Improving Daily Living Self-Care Skills in Middle School Students with Intellectual Disabilities
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Type of Work37 pages
Action Research Papers
ProgramMasters of Education
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Education -- Research papers (Graduate).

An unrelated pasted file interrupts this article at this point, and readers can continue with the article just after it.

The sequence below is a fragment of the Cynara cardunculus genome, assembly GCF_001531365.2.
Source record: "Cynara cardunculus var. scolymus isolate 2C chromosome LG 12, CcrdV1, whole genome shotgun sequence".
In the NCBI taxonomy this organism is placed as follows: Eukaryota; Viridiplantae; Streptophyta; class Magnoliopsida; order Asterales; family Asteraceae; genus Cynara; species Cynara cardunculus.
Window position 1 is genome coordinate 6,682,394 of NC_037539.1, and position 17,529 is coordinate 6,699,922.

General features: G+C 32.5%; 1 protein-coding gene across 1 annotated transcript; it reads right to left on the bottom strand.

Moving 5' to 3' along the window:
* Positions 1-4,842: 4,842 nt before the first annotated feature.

The purpose of this study was to determine if middle school students identified with an Intellectual Disability (ID) would improve in daily living self-care skills (DLSCS) after participating in Community-Based Instruction (CBI). A one-way analysis of variance was used to compare rubric scores collected before and after students participated in Systematic Instruction (SI) regarding a cooking-related daily living skill in the classroom and then after they participated in a CBI outing during which the same daily living skill was practiced. Results indicated that the students’ scores improved significantly after SI and CBI, so the null hypothesis was rejected. The instrument used to conduct this study was a rubric that the teacher used to rate the students’ knowledge of and performance on a cooking task. The results of the study indicated that improvement was made in the knowledge of the steps used to make a grilled cheese sandwich. The analyses further indicated that the increases in mean total scores from 17.33 before instruction to 29 after SI and to 38.83 after SI and CBI were statistically significant, suggesting that student participation in both SI and CBI improved their performance on the daily living skill. Future studies should evaluate the relative and combined effects of SI and CBI on various skills, with more diverse and larger samples. Future studies also should be implemented over a longer duration and use control groups to clarify the specific effect of both kinds of instruction. Adding other skills and control groups or counterbalancing the design would provide more information and reduce possible spurious results. Research in this area should continue as there is limited information available regarding the impact of SI and CBI on teaching DLSCS to middle school students identified with an intellectual disability.